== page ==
As a future development we consider integrating single bolometers into large arrays. There is a variety of planar antennas which might be potentially suitable for this. Besides a twin-slot antenna, other possibilities include a double-dipole antenna, an integrated horn antenna and others.

A crucial issue related to a focal plane array is a readout scheme capable of handling large numbers of sensing elements. Using a separate amplifier for each detector element is certainly a radical solution, however when the number of elements becomes of the order of hundreds the electrical layout for all amplifiers may become nearly impossible. Another important concern is about the large number of wires leading to a 0.1-0.3 K platform. In the case of a transition-edge bolometer a time-division multiplexing of read-out SQUID amplifiers has been proposed [8]. This allows for some reduction in the number of wires leading to the amplifiers but the number of amplifiers remains the same.

We are going to investigate a novel solution for the sensor read-out which is based on a combination of coded mask technique and detector bias multiplexing. Coded mask technique was used, for example, in some X-ray telescopes to record an image using a single detector and a set of masks with transparent and opaque segments. If the sequence of segments fulfills certain mathematical ordering the original image can be recovered after recording a number of detector responses to the radiation passed through different masks. An optimal set of mask is known to be represented by Walsh-Hadamard functions [9]. Many other applications of the Hadamard transform for imaging and spectroscopy are described in [10]. To the best of our knowledge it has never been used for submillimeter-wave imaging.

Instead of a set of physical masks placed against the sensing elements, we are going to use a manipulation of the electrical dc bias to generate the masks. An example of the circuit which could be built for a 4-element bolometer/HEDD array is shown in Fig. 6.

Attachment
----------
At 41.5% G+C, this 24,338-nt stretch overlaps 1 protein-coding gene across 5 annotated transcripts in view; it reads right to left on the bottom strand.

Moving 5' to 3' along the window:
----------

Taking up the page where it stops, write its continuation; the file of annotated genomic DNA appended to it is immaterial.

Fig. 6





All elements are connected in parallel and voltage-biased individually. The sum of all ac current signals is recorded by a single SQUID amplifier via a transformer. The image is represented by signals S1-S4 across the elements. The multiplexing coding is given by the following Hadamard matrix:

,                                  (3)

where 1's correspond to a positive dc bias and -1's to a negative bias of the same magnitude. Four bias "masks" corresponding to the rows in Eq. 3 are consequently applied and each time a reading R1-R4 is made. The following Hadamard transform relations are valid:

  .                (4)

Higher order Hadamard matrices exist for larger N's.

The advantage of this techniques is that just a single amplifier is needed to read the whole array. Also, if the system noise is dominated by the electronics, then the total signal-to-noise ratio can be improved in average by a factor of N1/2 (N is the number of detectors). Since the detectors are connected in parallel, one damaged element will not affect the performance of the others. The proposed coding/multiplexing techniques can be applied to practically any type of detector element. In the case on the detectors with non-symmetrical current-voltage characteristic the multiplexing should be done turning element on and off rather than by changing polarity of the voltage. The relations of Eq. 4 can be easily modified in this case.

In conclusion, a novel hot-electron direct detector for submillimeter radioastronomy is being developed. The sensitivity is enhanced by supression of the electron-phonon interaction strength in a disordered superconducting film. The measurements of the thermal conductance in thin Hf films suggest that the NEP can be of the order of 10-20 W/Hz at 0.1 K. A new multiplexing scheme for a detector array using Hadamard transform coding detector biasing is under study.

This research was performed jointly by the Jet Propulsion Laboratory (California Institute of Technology), Rutgers University, and Wayne State University and was supported by the Space Science Enterprise of the National Aeronautic and Space Administration and by the Caltech President's Fund.